How The Sense of an Ending intelligently veers from the book
Film adaptations of first-person novels can be tricky to pull off. It's one thing to read a narrator's account, but quite another to see that account onscreen, where the camera lends it some third-person authority. If what you see matches what the narrator describes, subsequent revelations that it happened differently can feel cheaply manipulative. Film adaptations like Gone Girl and Fight Club — novels that use a narrator's unreliability to structure an eventual revelation — experiment with different ways to temporarily dupe the audience in ways they won't resent. Usually, what's called for is a major explanation — e.g. mental illness in A Beautiful Mind, anterograde amnesia in Memento, Amy's voiceover in Gone Girl.
But the adaptation of Julian Barnes' award-winning The Sense of an Ending, released today, handles things differently.
Without a mental illness to hang the movie on, or even anything as sensational as the "ending" that the title misleadingly promises, director Ritesh Batra forgoes the big reveal and just shows us how the narrator's perspective doesn't quite match the reality around him. This approach expands the story in meaningful ways — and, lucky for us, maximizes a terrific cast starring Jim Broadbent, Harriet Walter, Charlotte Rampling, Michelle Dockery, and Emily Mortimer.
Barnes' first-person novel, which was published in 2011, features Tony, the elderly proprietor of a secondhand camera shop, piecing together some hazy parts of the past — specifically, his relationship with his first love, Veronica, and his college friend Adrian's suicide. Both come back into partial focus when Veronica's mother Sarah leaves him a letter and a mysterious inheritance. Tony starts thinking about his own role in past events — and trying to get closure from people unwilling to give it.
That Tony's past requires reconstruction at all is really the novel's point; our hero is selective with his memories. "I wrote Veronica out of my life story," Tony says in the book. "I had kept no letters, and only a single photograph, which I hadn't looked at in ages." (That photograph acquires some evidentiary importance in the book; it's not incidental that both Tony and Veronica are themselves photographers.)
When I spoke to Batra, I asked him about the revised role of photography in the film. In Barnes' novel, it mattered greatly that both Tony and Veronica spent a lot of time behind a camera; this was a source of connection. In the film, we never see them take a single photograph. Instead, we encounter Tony (Jim Broadbent) as a man whose only connections — and they are slim — are to his ex-wife Margaret (Harriet Walter) and his pregnant daughter Susie (Michelle Dockery). He writes letters to the editor about what the word "average" means, he's mean to the mailman, and he spends his days in his tiny camera shop, barely tolerating customers who can't afford to buy his wares. Whatever interest in photography once animated him is gone.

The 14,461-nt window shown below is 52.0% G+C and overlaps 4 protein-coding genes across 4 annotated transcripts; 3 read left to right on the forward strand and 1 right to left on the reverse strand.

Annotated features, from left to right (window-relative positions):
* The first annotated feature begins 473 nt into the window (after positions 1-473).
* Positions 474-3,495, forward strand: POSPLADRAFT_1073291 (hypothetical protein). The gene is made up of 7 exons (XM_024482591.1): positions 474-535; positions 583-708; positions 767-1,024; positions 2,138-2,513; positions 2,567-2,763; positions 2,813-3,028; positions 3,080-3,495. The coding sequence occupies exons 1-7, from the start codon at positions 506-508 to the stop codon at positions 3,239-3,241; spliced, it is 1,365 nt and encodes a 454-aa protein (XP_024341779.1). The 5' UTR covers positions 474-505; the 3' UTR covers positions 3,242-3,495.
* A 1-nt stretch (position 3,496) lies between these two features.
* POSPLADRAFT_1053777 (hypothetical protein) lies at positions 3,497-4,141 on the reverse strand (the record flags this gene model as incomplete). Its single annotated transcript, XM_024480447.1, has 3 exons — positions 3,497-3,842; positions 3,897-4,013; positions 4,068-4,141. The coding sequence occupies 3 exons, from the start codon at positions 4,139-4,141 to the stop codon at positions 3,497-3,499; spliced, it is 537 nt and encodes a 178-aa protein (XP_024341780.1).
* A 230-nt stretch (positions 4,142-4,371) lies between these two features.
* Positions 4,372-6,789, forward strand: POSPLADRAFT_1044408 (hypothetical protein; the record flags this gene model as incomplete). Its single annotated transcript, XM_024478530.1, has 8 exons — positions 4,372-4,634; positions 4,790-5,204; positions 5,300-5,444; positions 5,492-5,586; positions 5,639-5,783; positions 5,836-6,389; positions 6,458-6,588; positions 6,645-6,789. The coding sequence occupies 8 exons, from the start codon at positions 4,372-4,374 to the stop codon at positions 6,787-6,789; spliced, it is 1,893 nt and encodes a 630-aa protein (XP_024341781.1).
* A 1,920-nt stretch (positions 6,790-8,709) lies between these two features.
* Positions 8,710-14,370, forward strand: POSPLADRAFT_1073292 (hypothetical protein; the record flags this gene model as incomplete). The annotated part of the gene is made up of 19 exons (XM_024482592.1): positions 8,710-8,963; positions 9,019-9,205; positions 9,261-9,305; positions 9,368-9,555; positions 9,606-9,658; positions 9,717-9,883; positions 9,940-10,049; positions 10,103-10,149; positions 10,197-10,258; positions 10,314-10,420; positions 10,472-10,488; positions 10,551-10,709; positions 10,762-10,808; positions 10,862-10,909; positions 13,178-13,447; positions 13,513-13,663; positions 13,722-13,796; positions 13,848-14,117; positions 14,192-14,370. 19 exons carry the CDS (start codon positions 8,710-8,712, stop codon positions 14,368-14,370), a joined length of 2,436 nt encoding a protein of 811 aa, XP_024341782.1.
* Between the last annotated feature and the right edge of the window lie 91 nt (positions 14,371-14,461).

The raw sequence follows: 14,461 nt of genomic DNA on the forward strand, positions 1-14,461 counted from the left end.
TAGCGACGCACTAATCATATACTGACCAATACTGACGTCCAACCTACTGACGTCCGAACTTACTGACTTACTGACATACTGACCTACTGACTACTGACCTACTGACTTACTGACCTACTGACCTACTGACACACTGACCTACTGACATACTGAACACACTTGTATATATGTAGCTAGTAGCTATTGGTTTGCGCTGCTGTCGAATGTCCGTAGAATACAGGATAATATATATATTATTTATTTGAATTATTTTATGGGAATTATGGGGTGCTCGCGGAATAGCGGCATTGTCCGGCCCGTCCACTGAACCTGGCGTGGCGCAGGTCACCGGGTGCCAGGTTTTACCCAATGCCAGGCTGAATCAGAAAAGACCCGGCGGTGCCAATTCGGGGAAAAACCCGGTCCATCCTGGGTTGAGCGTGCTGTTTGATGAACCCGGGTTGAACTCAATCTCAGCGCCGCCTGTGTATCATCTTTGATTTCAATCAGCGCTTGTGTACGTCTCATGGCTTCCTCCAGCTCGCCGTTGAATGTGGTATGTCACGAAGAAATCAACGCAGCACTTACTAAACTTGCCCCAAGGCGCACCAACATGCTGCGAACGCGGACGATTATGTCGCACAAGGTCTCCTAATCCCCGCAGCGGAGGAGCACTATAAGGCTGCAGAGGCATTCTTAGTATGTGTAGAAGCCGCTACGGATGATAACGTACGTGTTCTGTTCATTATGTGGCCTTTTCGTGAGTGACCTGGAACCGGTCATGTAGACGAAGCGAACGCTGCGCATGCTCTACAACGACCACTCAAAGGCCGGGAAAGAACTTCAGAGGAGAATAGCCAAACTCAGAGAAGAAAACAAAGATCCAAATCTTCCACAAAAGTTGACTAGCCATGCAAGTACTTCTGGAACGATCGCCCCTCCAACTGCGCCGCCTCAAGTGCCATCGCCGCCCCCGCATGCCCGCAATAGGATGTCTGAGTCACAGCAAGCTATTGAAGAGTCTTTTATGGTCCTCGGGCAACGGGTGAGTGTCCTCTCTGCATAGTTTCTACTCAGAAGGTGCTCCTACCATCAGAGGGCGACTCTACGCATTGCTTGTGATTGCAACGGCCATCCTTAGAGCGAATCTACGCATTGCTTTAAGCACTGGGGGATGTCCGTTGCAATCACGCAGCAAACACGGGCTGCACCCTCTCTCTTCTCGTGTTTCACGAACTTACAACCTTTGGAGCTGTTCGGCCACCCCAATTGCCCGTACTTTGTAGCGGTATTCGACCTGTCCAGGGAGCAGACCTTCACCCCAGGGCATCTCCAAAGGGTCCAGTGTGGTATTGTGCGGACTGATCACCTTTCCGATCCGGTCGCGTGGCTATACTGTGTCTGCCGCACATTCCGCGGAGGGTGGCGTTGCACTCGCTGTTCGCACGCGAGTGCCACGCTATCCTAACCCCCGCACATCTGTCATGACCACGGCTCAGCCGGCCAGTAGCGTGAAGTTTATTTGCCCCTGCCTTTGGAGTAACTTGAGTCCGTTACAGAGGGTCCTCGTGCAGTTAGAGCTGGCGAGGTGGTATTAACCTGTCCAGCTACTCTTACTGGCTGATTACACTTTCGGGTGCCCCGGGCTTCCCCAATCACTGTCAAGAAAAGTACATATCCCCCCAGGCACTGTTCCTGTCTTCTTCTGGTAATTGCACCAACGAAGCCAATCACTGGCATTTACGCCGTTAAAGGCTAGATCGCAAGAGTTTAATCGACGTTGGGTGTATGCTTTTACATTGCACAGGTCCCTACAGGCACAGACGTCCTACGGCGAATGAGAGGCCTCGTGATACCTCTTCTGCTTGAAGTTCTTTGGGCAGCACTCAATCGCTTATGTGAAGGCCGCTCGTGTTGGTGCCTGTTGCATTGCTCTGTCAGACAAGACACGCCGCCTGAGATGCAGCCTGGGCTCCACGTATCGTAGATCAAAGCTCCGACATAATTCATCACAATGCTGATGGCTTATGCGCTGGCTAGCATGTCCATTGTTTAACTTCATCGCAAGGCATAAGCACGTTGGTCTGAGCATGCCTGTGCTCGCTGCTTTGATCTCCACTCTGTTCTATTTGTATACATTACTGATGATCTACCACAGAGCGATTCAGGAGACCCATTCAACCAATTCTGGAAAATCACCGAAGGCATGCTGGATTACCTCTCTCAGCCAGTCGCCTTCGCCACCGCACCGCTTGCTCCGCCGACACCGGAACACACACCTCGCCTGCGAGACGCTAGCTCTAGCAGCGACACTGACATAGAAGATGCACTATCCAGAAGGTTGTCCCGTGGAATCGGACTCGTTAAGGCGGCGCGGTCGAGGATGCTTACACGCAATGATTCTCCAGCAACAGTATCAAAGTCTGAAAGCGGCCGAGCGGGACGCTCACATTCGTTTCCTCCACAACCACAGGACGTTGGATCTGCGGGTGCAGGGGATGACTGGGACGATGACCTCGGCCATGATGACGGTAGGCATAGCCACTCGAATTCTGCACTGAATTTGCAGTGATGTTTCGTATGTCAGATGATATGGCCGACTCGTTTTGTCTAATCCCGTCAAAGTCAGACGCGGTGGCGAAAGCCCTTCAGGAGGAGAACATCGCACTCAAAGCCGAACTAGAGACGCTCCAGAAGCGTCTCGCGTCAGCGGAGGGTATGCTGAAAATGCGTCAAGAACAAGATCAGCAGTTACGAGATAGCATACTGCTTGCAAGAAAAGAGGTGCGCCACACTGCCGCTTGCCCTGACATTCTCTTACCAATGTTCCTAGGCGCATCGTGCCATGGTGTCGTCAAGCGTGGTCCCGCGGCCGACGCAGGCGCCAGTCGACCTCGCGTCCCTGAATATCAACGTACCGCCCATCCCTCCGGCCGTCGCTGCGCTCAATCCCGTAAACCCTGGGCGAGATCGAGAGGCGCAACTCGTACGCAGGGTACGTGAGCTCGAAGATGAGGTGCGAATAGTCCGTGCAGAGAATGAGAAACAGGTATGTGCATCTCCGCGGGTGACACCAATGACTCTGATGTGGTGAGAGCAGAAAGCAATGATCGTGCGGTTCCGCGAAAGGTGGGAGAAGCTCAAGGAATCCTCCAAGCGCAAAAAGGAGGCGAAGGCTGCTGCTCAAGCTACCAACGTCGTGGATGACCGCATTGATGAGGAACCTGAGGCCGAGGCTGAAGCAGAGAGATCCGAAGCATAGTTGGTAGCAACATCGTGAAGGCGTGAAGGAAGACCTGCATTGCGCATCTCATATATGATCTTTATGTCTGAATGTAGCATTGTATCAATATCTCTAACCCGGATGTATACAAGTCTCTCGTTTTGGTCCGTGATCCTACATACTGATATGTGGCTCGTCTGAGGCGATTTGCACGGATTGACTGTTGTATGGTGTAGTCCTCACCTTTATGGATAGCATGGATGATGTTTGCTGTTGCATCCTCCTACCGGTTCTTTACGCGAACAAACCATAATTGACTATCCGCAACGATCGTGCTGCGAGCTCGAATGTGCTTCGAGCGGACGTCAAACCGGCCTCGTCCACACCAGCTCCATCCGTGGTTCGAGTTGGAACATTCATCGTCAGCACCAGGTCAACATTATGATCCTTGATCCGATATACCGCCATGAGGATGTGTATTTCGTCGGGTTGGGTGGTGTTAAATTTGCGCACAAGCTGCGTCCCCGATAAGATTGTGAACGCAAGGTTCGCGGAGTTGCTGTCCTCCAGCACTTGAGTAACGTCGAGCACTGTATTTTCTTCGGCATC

"That's one of the departures we made from the novel, not having Tony behind the camera," Batra says. "I discussed it a lot with the actors." Billy Howle — who plays Young Tony in flashbacks — became very proficient with the Leica. "I did too, and so did Freya, who played Veronica," Batra says. But Howle's experience never made its way onscreen.
Instead, the film begins by toggling back and forth between Old and Young Tony, as if to register the difference between the curmudgeon he is now and the voyeur he once was (that all shutterbugs are, really). As we watch Old Tony start his day, Young Tony watches Young Veronica (Freya Mavor) adjust her camera on the street outside a party and look suddenly up at him.
"In those days, we imagined ourselves as being in a holding pen, waiting to be released into our lives," Broadbent reflects in voiceover, noting that life turned out instead to be a series of holding pens. This sets up a terrific visual joke: Tony's camera shop — filmed in Tufnell Park — turns out to be absurdly small. Like, a quarter of a storefront. ("It's supposed to be the second-smallest bit of commercial real estate in London," Batra remarks.) Tony's final holding pen is proportional to his shrunken wants and his hopes. "You want your emotions to support your life as it has become. You want them to tell you that everything is going to be okay," Old Tony reflects. "And is there anything wrong with that?"
The catalyst for Tony's renewed contact with Veronica, decades later, is a letter from her mother Sarah (Emily Mortimer) — a woman he only met once, but by whom he was fascinated — bequeathing him some money and the diary of his best friend Adrian, who committed suicide back when they were in college. Tony doesn't know why Sarah had Adrian's diary. Nor does Veronica, a virtual stranger now, seem inclined to tell him. She refuses to hand over the diary despite her mother's wishes, and only agrees to meet Tony when he insists, rather legalistically, on his rights.